Bedri Baykam’s Art History Map
-I had first done a much shorter and schematic version of this map when I was teaching at the Bilkent University in 1993 in Ankara. When I started teaching last year at the Altınbaş University in İstanbul, I decided to do a much more detailed version for my students. That’s how it all started. The more I worked on it, the more things started to add, unavoidably. I have been asked often this year, “How long did this map take you to do?” The answer is “50 years of reading and travelling plus 6 months in full”, as Picasso said similarly. At the top part of the Art History Map, before Renaissance there are scattered reminders of all different cultures and civilizations that have left so many traces around the world in pastcenturies, such as Chinese art, Japanese art, Islamic Art, African Art, Oceanic Art, Incas Art etc.
-All past centuries and dates can be found both on the right and on the left side of the Map,
starting from the 13th century, until today.
-On the left side of the Map, you can find most of the important writers, artists, musicians, filmmakers, scientists or statesmen of the Western World (like explorers, Jeanne d’Arc, Louis XVI, Danton, Napoléon, Darwin, Marx, Freud, World War II, Sartre, Kennedy, Steve Jobs) and on the right, the same equivalents from the non-Western World (for example Fatih the Conqueror, Cengiz Khan, Simon Bolivar, Dostoyevsky, Atatürk, Lenin, Mao, Tito, Yaşar Kemal, Gorbachev, Arab Spring, Gezi Protests etc.)
-In the central heart of the Map, you can find the relations and interactions and movements from Renaissance up to our times including the first two decades of the 21st century.
-Normally it’s more accustomed to see museums or historians or book publishers have in depth looks into Classical, Impressionist, Modern, Post-Modern and contemporary times, almost always separately. Thanks to this Map, it is now possible to perceive all movements and cross influences as a whole and make comparisons while establishing periodic relations, through the vertical reading and analysis of the Map. On top of that, now with a horizontal reading, it will be possible to decipher for each writer, philosopher politician or scientist, the key steps regarding which kind of world they lived in,what were they influenced by and what were the set of relations that contributed to their development in their times.
-Thus, the Map lets its viewer do vertical/timeline chronological readings that kind of turns into time traveling and also horizontal/geographical readings that make one grasp major things lived in different ends of the world, in almost all fields of life, with their effects, both ways. As far as how the potential readings go, let me give you couple examples. For instance when around 1830, the camera, “Daguerreotype” is born, art passed right away to a next step: It didn’t need anymore to do the documentation of the kings or the war scenes. That’s how come Impressionism could start with Renoir, Degas, Sisley, Morisot a.o. Or since then, till the twenties, thirties, Paris stood in the middle of the Map, dominated the scene. However, after that, towards the end of the 30s, enters Hitler who has modern art shown as degenerate art. Also artists run away to New York and USA goes to Europe for the war against Nazis. The result is the transfer of the art world from Paris to New York.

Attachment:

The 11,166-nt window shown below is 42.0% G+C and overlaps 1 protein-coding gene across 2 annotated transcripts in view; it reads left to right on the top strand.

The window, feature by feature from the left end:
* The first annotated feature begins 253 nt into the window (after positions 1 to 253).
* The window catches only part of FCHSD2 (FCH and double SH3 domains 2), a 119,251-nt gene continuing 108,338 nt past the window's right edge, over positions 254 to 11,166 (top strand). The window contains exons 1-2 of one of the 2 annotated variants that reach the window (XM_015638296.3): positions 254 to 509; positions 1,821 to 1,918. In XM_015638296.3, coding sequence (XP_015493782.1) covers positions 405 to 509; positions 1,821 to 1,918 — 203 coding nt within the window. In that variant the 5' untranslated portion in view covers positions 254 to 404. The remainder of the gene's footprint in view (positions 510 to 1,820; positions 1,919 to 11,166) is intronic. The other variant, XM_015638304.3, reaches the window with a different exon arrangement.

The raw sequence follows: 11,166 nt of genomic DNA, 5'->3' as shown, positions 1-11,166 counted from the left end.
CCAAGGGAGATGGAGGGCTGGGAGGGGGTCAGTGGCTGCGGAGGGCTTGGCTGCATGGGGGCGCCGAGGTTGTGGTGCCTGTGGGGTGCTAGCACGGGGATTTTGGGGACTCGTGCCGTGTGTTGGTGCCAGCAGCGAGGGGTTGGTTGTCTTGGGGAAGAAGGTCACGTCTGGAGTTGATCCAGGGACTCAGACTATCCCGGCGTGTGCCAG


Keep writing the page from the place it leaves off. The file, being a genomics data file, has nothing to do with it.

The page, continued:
-On the left side of the Map, you find arrows in “hot” red lines that carry the viewer towards more classical, colorful, brushstroky, expressionist, storyteller, or Pop style works. On the right side of the Map, there is more conceptual, minimal works that starting from Cubism followed by Marcel Duchamp’s post-Cubist era, when through Ready-Mades we are carried towards movements like conceptual art, land art. These are the cold blue lines. Arte Povera or Biennale Art!
The arrows that take you towards those types of works are blue and represent the “cold” line. You also find in between “warm” movements like Gutai or Fluxus that are neither hot nor totally cold. Leading all those arrows, you have “freeways” of different movements. For instance the surrealist freeway, starts with Hieronymus Bosch in the 15th century, passes through the Central Dutch School and later Symbolism, Dadaism and ends up in Surrealism, with its “automatic writing” champion transit pioneer leader André Breton.
Among the hot red lines one can find the “Expressionist Highway”. Early Expressionism is known to be pioneered by Van Gogh, Gauguin and Munch. But before that you can go back to El Greco, Goya, Delacroix and pass through Symbolism to arrive to those three giant post-impressionist stars. The Expressionist highway then moves down to German Expressionism with its simultaneous French counterpart “Les Fauves”. The next step is American Abstract Expressionism again with its European counterpart of “art informal” and “tachisme”. Expressionist Highway’s last major stop on the Map is New-Expressionism in the 80s. Also the “Pop Freeway” that ends up in Pop Art and Andy Warhol, starts with the wave of the
legendary Japanese artist Hokusai, passes through the French Nabis and the Synthetic art of Vallotton or Sérusier, after a brief flirt with Art Nouveau, than comes to a main stop-over with the American major artist Stuart Davis before landing in hard core Pop Art of Warhol and Lichtenstein, with a final help by post-Abstract Expressionist artists such as Rauschenberg, Jasper Johns or Larry Rivers…
-In the last 25-30 years of the Map, artists are not anymore divided in typical historical art movements, but rather in different and sometimes parallel perception and presentation platforms in groups such as “Biennale Art”, “Art Fair Art”, “digital art”, “multimedia art” and“more happenings”. This last period is much more international and multi-cultural than the past ones.